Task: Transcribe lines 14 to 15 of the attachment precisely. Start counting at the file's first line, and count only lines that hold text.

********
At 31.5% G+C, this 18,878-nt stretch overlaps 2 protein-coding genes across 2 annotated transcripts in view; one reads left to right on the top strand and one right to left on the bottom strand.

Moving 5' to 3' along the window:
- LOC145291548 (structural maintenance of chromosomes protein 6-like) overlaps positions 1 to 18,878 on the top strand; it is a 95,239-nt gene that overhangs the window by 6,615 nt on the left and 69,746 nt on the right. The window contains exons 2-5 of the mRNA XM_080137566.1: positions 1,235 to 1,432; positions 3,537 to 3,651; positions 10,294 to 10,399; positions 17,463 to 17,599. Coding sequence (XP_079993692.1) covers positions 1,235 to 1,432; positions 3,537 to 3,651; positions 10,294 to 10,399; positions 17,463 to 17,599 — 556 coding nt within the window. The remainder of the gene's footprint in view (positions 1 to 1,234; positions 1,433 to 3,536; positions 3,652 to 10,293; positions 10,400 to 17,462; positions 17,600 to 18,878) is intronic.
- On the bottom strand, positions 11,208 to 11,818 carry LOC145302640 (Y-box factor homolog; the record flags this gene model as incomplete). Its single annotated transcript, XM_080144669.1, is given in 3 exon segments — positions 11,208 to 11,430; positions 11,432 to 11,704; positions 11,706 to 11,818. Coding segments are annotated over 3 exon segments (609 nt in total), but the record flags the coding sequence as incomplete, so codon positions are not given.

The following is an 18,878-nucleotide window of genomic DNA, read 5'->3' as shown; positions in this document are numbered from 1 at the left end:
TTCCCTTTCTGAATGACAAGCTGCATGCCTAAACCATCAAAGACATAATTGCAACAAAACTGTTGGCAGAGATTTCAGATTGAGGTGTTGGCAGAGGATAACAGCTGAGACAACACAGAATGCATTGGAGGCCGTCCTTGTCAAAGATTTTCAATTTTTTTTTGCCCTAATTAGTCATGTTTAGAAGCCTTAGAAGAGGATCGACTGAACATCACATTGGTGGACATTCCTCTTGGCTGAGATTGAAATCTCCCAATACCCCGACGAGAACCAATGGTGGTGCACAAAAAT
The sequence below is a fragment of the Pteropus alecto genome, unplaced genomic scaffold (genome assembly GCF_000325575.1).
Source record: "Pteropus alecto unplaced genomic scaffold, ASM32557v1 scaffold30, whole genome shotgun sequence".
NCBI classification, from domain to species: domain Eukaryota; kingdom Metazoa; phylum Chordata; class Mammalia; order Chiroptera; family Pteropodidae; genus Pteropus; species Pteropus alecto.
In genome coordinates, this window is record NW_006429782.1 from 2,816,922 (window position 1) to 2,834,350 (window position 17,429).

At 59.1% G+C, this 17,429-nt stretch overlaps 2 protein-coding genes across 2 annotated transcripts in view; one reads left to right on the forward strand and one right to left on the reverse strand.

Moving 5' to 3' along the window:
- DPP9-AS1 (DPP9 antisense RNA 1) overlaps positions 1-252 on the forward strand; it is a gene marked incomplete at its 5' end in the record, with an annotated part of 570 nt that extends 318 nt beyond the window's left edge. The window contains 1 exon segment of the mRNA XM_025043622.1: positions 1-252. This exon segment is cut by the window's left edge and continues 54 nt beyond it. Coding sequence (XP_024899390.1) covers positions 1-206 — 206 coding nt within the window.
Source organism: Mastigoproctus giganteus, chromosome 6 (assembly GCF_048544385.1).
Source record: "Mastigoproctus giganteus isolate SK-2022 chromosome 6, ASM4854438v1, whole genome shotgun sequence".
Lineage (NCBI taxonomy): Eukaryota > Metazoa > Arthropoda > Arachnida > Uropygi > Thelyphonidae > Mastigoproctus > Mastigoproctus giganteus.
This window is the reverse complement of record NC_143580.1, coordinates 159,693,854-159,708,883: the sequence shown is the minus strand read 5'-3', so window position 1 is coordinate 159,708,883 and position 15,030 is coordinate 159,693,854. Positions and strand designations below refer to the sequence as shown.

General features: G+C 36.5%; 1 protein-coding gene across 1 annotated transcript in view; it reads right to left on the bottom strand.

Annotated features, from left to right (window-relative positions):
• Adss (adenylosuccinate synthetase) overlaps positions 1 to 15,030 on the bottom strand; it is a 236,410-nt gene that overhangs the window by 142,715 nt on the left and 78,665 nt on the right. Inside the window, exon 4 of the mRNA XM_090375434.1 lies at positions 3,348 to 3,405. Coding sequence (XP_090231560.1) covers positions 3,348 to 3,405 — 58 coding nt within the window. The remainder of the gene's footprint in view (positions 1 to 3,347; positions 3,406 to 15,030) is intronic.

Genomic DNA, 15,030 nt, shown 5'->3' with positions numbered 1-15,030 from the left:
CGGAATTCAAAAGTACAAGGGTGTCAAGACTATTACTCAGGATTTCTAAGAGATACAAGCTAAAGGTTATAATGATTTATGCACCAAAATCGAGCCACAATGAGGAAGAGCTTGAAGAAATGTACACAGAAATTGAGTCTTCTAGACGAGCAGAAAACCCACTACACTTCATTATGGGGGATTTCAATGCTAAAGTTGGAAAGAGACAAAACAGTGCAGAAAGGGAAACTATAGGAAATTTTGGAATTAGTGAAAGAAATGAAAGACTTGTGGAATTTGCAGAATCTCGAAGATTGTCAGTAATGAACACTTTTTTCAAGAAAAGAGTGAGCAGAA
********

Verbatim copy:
Source organism: Mastigoproctus giganteus, chromosome 6 (assembly GCF_048544385.1).
Source record: "Mastigoproctus giganteus isolate SK-2022 chromosome 6, ASM4854438v1, whole genome shotgun sequence".